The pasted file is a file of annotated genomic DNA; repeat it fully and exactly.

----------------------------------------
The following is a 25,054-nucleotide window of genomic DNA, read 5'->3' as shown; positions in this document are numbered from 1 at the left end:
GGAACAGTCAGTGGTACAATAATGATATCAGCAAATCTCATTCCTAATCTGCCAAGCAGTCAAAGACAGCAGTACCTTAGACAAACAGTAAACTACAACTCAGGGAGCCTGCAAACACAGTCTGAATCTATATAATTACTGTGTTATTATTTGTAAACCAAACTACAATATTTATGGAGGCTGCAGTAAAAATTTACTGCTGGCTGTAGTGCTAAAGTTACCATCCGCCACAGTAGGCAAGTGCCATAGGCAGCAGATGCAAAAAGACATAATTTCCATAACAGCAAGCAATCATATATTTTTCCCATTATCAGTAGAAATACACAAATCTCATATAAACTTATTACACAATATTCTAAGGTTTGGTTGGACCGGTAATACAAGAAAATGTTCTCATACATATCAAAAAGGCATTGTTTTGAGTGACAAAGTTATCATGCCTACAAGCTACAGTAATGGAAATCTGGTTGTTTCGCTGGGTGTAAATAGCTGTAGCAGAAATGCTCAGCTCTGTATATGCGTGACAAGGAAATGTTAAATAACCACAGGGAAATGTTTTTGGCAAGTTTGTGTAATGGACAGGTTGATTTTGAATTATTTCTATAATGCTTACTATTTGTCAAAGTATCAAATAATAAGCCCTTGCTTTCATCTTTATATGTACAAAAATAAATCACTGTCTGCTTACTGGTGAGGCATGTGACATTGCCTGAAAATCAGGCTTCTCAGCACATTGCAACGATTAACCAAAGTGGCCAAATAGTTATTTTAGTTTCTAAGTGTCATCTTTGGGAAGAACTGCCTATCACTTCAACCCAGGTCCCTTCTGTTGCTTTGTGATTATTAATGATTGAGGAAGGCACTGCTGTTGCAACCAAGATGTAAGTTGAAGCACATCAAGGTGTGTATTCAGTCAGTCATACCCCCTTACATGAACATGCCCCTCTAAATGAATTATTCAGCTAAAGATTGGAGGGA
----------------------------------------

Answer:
The following is a 25,054-nucleotide window of genomic DNA, read 5'->3' as shown; positions in this document are numbered from 1 at the left end:
GGAACAGTCAGTGGTACAATAATGATATCAGCAAATCTCATTCCTAATCTGCCAAGCAGTCAAAGACAGCAGTACCTTAGACAAACAGTAAACTACAACTCAGGGAGCCTGCAAACACAGTCTGAATCTATATAATTACTGTGTTATTATTTGTAAACCAAACTACAATATTTATGGAGGCTGCAGTAAAAATTTACTGCTGGCTGTAGTGCTAAAGTTACCATCCGCCACAGTAGGCAAGTGCCATAGGCAGCAGATGCAAAAAGACATAATTTCCATAACAGCAAGCAATCATATATTTTTCCCATTATCAGTAGAAATACACAAATCTCATATAAACTTATTACACAATATTCTAAGGTTTGGTTGGACCGGTAATACAAGAAAATGTTCTCATACATATCAAAAAGGCATTGTTTTGAGTGACAAAGTTATCATGCCTACAAGCTACAGTAATGGAAATCTGGTTGTTTCGCTGGGTGTAAATAGCTGTAGCAGAAATGCTCAGCTCTGTATATGCGTGACAAGGAAATGTTAAATAACCACAGGGAAATGTTTTTGGCAAGTTTGTGTAATGGACAGGTTGATTTTGAATTATTTCTATAATGCTTACTATTTGTCAAAGTATCAAATAATAAGCCCTTGCTTTCATCTTTATATGTACAAAAATAAATCACTGTCTGCTTACTGGTGAGGCATGTGACATTGCCTGAAAATCAGGCTTCTCAGCACATTGCAACGATTAACCAAAGTGGCCAAATAGTTATTTTAGTTTCTAAGTGTCATCTTTGGGAAGAACTGCCTATCACTTCAACCCAGGTCCCTTCTGTTGCTTTGTGATTATTAATGATTGAGGAAGGCACTGCTGTTGCAACCAAGATGTAAGTTGAAGCACATCAAGGTGTGTATTCAGTCAGTCATACCCCCTTACATGAACATGCCCCTCTAAATGAATTATTCAGCTAAAGATTGGAGGGA